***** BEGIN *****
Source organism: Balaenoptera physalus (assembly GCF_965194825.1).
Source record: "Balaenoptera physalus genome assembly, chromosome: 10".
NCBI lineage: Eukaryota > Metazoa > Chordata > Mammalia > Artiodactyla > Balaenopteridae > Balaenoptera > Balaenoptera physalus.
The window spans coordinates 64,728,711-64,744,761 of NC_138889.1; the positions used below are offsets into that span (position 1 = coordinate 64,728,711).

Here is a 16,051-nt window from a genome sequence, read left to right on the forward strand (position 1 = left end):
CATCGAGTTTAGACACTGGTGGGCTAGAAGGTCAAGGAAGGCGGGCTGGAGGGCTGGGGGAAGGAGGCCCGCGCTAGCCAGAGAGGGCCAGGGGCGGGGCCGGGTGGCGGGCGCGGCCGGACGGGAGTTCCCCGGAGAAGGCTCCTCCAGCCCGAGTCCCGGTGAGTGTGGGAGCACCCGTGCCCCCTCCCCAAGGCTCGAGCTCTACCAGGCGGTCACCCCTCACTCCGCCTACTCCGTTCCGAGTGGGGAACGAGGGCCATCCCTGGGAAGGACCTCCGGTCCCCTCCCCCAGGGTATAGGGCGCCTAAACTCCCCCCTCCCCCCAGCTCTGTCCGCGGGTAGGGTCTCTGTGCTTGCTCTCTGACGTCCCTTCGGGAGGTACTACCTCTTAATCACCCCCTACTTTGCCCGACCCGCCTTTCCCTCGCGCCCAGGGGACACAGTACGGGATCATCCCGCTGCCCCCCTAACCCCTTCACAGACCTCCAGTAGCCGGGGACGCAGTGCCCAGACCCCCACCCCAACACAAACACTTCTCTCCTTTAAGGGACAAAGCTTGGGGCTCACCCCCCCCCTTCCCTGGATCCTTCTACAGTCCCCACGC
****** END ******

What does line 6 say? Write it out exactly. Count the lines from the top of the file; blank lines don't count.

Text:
CATCGAGTTTAGACACTGGTGGGCTAGAAGGTCAAGGAAGGCGGGCTGGAGGGCTGGGGGAAGGAGGCCCGCGCTAGCCAGAGAGGGCCAGGGGCGGGGCCGGGTGGCGGGCGCGGCCGGACGGGAGTTCCCCGGAGAAGGCTCCTCCAGCCCGAGTCCCGGTGAGTGTGGGAGCACCCGTGCCCCCTCCCCAAGGCTCGAGCTCTACCAGGCGGTCACCCCTCACTCCGCCTACTCCGTTCCGAGTGGGGAACGAGGGCCATCCCTGGGAAGGACCTCCGGTCCCCTCCCCCAGGGTATAGGGCGCCTAAACTCCCCCCTCCCCCCAGCTCTGTCCGCGGGTAGGGTCTCTGTGCTTGCTCTCTGACGTCCCTTCGGGAGGTACTACCTCTTAATCACCCCCTACTTTGCCCGACCCGCCTTTCCCTCGCGCCCAGGGGACACAGTACGGGATCATCCCGCTGCCCCCCTAACCCCTTCACAGACCTCCAGTAGCCGGGGACGCAGTGCCCAGACCCCCACCCCAACACAAACACTTCTCTCCTTTAAGGGACAAAGCTTGGGGCTCACCCCCCCCCTTCCCTGGATCCTTCTACAGTCCCCACGC